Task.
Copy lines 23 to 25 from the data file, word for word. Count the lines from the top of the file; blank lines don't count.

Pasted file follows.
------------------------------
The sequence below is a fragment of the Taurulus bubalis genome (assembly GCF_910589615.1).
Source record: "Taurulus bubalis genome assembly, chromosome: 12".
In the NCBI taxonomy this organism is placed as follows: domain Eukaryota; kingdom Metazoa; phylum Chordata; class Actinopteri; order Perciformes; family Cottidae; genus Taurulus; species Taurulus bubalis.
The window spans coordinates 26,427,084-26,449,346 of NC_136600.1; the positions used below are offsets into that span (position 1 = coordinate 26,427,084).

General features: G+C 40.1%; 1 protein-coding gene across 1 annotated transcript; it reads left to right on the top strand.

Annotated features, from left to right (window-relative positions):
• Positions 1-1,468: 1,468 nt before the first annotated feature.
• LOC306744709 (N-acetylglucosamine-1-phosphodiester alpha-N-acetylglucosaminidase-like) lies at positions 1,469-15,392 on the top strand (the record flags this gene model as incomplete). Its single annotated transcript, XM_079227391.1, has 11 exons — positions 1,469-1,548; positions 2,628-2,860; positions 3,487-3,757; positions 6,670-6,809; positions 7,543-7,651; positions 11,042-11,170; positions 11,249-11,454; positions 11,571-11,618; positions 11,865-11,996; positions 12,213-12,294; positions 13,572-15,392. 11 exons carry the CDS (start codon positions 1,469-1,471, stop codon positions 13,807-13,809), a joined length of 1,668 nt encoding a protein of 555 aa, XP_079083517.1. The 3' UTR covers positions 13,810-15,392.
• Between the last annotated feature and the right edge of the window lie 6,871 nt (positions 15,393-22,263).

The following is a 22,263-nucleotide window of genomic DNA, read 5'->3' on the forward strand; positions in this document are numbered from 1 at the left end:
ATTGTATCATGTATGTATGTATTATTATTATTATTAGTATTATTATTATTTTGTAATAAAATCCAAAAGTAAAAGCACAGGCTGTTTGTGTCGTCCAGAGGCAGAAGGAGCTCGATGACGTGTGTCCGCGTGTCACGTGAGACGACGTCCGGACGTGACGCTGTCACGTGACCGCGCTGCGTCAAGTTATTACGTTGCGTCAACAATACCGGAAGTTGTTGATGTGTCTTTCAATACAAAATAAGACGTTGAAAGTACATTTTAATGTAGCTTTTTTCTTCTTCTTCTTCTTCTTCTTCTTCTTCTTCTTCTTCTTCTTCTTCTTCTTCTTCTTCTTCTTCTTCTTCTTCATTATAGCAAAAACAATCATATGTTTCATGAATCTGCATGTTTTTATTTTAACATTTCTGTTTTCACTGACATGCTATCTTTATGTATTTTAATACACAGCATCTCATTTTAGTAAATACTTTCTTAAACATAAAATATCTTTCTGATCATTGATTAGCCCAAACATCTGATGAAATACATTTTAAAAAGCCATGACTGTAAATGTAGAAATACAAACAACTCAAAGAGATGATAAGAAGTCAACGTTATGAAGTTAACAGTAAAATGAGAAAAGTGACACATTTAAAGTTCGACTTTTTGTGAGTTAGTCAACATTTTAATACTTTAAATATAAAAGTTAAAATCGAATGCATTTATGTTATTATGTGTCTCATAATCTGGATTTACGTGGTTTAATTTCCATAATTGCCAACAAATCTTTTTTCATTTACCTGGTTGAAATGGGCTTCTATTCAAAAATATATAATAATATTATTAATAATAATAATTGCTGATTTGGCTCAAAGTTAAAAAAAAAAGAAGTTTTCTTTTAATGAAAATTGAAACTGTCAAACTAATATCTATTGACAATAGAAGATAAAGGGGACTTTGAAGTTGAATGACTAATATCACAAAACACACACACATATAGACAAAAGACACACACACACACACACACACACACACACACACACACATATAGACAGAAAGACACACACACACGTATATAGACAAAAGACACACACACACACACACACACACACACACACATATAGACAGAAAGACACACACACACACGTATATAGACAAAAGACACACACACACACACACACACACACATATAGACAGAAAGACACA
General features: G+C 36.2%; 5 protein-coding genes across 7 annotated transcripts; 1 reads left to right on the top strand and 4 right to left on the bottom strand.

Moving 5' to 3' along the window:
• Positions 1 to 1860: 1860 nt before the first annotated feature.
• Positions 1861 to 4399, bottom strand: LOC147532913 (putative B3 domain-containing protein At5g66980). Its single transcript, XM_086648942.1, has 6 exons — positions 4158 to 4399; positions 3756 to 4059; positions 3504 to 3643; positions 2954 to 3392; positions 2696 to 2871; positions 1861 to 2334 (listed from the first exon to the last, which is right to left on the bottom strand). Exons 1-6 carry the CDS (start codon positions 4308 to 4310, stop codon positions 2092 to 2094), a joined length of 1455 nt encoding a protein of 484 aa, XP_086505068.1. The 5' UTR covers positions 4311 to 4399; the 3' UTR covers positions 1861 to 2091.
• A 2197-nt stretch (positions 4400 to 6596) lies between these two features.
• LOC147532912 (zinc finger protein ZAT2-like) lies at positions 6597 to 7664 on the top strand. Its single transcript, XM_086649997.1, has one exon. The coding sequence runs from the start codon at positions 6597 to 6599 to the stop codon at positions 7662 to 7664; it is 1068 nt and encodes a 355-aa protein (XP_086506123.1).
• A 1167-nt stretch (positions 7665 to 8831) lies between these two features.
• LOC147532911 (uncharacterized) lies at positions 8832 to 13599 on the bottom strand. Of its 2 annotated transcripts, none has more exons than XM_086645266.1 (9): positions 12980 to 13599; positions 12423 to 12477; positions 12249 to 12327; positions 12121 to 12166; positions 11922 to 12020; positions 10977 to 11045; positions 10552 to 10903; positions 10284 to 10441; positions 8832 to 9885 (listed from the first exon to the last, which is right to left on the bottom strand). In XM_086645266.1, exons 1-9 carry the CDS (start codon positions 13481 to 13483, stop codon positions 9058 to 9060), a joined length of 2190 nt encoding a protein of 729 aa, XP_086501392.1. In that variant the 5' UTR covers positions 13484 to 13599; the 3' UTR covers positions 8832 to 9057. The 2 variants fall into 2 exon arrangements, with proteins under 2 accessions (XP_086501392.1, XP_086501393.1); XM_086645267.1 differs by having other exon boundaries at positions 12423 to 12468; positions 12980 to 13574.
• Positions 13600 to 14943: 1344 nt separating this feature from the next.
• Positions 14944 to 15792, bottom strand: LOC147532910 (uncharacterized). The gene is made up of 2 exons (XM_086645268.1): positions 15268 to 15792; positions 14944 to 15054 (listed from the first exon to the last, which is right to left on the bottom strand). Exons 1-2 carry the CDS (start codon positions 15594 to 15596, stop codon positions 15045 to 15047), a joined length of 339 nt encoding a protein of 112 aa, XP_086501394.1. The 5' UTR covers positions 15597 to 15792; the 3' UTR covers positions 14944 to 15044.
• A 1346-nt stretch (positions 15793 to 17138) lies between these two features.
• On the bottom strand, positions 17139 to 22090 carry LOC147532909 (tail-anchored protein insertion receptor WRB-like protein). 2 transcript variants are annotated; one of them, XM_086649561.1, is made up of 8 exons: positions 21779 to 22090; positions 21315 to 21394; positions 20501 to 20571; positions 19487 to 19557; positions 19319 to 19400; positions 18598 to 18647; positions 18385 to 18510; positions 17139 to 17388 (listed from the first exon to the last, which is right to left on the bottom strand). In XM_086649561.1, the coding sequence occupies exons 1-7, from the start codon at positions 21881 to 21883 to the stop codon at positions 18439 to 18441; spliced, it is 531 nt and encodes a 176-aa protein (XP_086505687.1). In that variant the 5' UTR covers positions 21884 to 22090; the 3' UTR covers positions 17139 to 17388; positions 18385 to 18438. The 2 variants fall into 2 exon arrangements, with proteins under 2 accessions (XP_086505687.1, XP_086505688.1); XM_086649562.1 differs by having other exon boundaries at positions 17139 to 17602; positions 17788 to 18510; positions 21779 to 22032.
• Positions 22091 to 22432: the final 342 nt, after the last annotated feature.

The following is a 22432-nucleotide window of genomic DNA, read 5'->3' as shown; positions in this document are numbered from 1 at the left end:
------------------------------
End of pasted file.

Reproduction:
• On the bottom strand, positions 17139 to 22090 carry LOC147532909 (tail-anchored protein insertion receptor WRB-like protein). 2 transcript variants are annotated; one of them, XM_086649561.1, is made up of 8 exons: positions 21779 to 22090; positions 21315 to 21394; positions 20501 to 20571; positions 19487 to 19557; positions 19319 to 19400; positions 18598 to 18647; positions 18385 to 18510; positions 17139 to 17388 (listed from the first exon to the last, which is right to left on the bottom strand). In XM_086649561.1, the coding sequence occupies exons 1-7, from the start codon at positions 21881 to 21883 to the stop codon at positions 18439 to 18441; spliced, it is 531 nt and encodes a 176-aa protein (XP_086505687.1). In that variant the 5' UTR covers positions 21884 to 22090; the 3' UTR covers positions 17139 to 17388; positions 18385 to 18438. The 2 variants fall into 2 exon arrangements, with proteins under 2 accessions (XP_086505687.1, XP_086505688.1); XM_086649562.1 differs by having other exon boundaries at positions 17139 to 17602; positions 17788 to 18510; positions 21779 to 22032.
• Positions 22091 to 22432: the final 342 nt, after the last annotated feature.

The following is a 22432-nucleotide window of genomic DNA, read 5'->3' as shown; positions in this document are numbered from 1 at the left end: